Adventure Time Recap: “Apple Wedding”

On last Monday night’s episode of Adventure Time, “Apple Wedding,” Tree Trunks and Mr. Pig attempt to get hitched while a jealous Lumpy Space Princess lurks nearby to crash the party, and Princess Bubblegum takes issue with TT’s non-complicity with Candy Kingdom civic law. It’s the eponymous time again!

Oh, oh, “around for us.” I thought you said “walk to the zoo and back!”


Poor Finn . . . Don’t you know? Every party . . . is my parteh.


Adventure Time is ringing in the New Year proper: with a wedding episode! One that completely smears the concept of ‘the wedding episode,’ and how better to achieve this than by marrying two of the most unlikeable characters on the show?

Tree Trunks as a comic creation is breathtaking. She’s cute on paper: a little green elephant that lives in a quaint hut and bakes everyone apple pies. But when said elephant is an over-the-hill southern belle, and said apple pie becomes a too-thinly-veiled sexual pun (every time she talks about someone wanting a slice of her “warm apple paaaah” . . . ), she crosses over from cute to an (admirably-crafted) object of complete revulsion. Which went up to 11 after she met the Mr. Pig of her dreams, with whom to ooze that elderly sexuality all over everyone’s public space. It’s just. So. Good.


Thus, having the “Apple Wedding” is getting maximum mileage out of a great character, playing to its grotesque strengths. Now, it seems every sitcom must have its wedding episode, and pretty much every wedding episode pits successful wedding vs. impending disaster, but Adventure Time’s spin is a wedding couple that no one could possibly root for. Everything inverts: is this horror I’m feeling as LSP tears across the lawn, bulging out of her wedding dress, or is it glee? Do I really want someone to deflate the King of Ooo’s zeppelin before it hits the crowd, or do I want to see how this pans out? Is it possible to react any other way when the wedding party looks like this?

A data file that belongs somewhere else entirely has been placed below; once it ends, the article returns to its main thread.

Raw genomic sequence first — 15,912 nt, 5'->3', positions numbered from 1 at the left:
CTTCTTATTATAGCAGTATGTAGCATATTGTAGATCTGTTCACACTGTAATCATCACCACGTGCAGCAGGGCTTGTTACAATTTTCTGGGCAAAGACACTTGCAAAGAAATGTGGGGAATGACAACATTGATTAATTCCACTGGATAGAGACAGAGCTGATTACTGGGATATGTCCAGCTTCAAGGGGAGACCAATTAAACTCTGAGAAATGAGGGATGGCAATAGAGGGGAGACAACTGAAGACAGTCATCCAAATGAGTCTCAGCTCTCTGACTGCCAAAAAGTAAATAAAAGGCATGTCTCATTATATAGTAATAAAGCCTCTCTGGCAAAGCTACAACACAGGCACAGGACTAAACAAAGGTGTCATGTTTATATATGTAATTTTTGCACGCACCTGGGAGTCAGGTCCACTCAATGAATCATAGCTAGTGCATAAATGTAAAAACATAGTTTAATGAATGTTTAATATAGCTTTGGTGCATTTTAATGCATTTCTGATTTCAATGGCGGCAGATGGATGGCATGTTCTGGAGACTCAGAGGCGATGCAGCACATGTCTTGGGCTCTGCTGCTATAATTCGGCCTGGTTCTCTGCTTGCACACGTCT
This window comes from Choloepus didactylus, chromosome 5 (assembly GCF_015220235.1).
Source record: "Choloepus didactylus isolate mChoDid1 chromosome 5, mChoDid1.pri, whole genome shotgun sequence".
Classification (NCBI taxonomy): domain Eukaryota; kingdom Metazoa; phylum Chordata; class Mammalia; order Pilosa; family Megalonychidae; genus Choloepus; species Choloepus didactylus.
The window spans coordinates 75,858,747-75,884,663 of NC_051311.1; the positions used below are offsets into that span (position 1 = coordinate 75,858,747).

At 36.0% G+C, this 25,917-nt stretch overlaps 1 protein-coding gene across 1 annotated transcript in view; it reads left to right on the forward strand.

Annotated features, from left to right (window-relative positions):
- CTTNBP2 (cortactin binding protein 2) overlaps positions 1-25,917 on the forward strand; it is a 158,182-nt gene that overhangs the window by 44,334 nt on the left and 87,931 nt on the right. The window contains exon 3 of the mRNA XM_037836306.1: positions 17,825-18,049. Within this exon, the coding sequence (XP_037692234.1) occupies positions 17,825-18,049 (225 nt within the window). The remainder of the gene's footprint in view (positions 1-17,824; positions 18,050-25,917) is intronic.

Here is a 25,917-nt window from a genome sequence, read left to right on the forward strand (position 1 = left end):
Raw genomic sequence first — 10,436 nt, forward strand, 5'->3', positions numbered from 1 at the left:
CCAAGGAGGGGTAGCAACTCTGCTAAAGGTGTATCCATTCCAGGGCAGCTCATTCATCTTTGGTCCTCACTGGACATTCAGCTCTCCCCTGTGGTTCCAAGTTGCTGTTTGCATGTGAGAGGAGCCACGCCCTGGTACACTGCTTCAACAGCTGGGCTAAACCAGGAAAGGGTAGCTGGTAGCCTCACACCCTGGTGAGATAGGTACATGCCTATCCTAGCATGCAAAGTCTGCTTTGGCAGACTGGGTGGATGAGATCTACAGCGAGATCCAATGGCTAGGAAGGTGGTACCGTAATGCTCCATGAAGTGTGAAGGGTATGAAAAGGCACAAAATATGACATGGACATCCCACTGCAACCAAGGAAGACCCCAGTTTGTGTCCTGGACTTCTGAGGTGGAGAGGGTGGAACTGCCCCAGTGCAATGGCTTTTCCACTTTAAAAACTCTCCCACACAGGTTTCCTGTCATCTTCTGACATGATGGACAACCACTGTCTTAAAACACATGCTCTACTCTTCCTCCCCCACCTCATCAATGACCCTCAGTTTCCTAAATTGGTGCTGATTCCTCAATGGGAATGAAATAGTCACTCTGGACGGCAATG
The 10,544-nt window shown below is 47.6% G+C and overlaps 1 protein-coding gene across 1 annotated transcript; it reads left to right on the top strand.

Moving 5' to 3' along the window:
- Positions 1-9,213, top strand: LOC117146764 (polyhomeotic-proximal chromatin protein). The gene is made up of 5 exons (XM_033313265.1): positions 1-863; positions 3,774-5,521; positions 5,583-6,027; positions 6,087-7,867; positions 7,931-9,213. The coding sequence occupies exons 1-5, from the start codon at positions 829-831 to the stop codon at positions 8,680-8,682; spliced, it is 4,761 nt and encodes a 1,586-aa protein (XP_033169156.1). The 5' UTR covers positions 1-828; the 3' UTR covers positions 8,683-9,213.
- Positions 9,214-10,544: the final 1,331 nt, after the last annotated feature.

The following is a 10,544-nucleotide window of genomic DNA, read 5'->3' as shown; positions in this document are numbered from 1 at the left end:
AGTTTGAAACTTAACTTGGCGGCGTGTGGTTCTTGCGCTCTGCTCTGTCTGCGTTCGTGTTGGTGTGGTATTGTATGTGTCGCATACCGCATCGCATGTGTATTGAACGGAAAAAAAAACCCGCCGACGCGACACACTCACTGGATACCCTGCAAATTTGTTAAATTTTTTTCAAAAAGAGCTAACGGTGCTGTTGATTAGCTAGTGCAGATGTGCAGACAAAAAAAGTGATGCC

Speaking of the King of Ooo, “Apple Wedding” also advances a plotline we’ve been anticipating for some time now: Princess Bubblegum’s transformation from utopian leader to rigidly dogmatic and alarmingly expansionist tyrant. Once she learns that Tree Trunks doesn’t recognize her authority to marry, and has instead the ‘one true King of Ooo’ to officiate the wedding, due course of law goes out the window; she unlawfully breaks into his zeppelin and rummages through his paperwork, and once her evidence turns out bunk, she imprisons the whole wedding party out of spite. The worst of it is that she’s not wrong; the King of Ooo is a cult leader with a mountain Serenity compound where his devotees do his housework, while he runs around dispensing good luck to keep on his followers’ good side. Princess Bubblegum’s redeeming aspect has always been her selfless devotion to the Candy Kingdom, so when she flouts law for personal vendettas, I think we’re on the cusp of her collapse. Which will probably coincide with that slime-zombie army that the original James is gallivanting with.


By embroiling Princess Bubblegum, Adventure Time does a better job than most shows of exposing the superficialities coating our idea of ‘wedding.’ It’s a maelstrom of crap not only on emotional spheres, but on civic ones as well, as we’re all too familiar with nowadays. Who gets to point and say ‘they’re married’ and have it be true? Who’s the center of attention? Is it wrong that their love accentuates my loneliness? Egos cast long shadows, and one couple’s sunshine day is an emotional eclipse for the un-coupled. Hence Tree Trunk’s trio of exes, and especially Wyatt, my god . . . run faster, BMO . . . I think it was clear that Adventure Time was out for blood when I realized it was Wyatt on the title card (see banner).

BMO . . . would you move in with me?

All that being said, I don’t have a thing against weddings, save for the tall cultural pedestal that it sits upon, and I don’t think Adventure Time has an anti-marriage agenda either. Once the wedding party is locked up in a cell, in a vacuum of egos and ideologies, and once the officiator gnaws at the bars and escapes through the window, the marriage finally has a chance of happening.


Promotional art:





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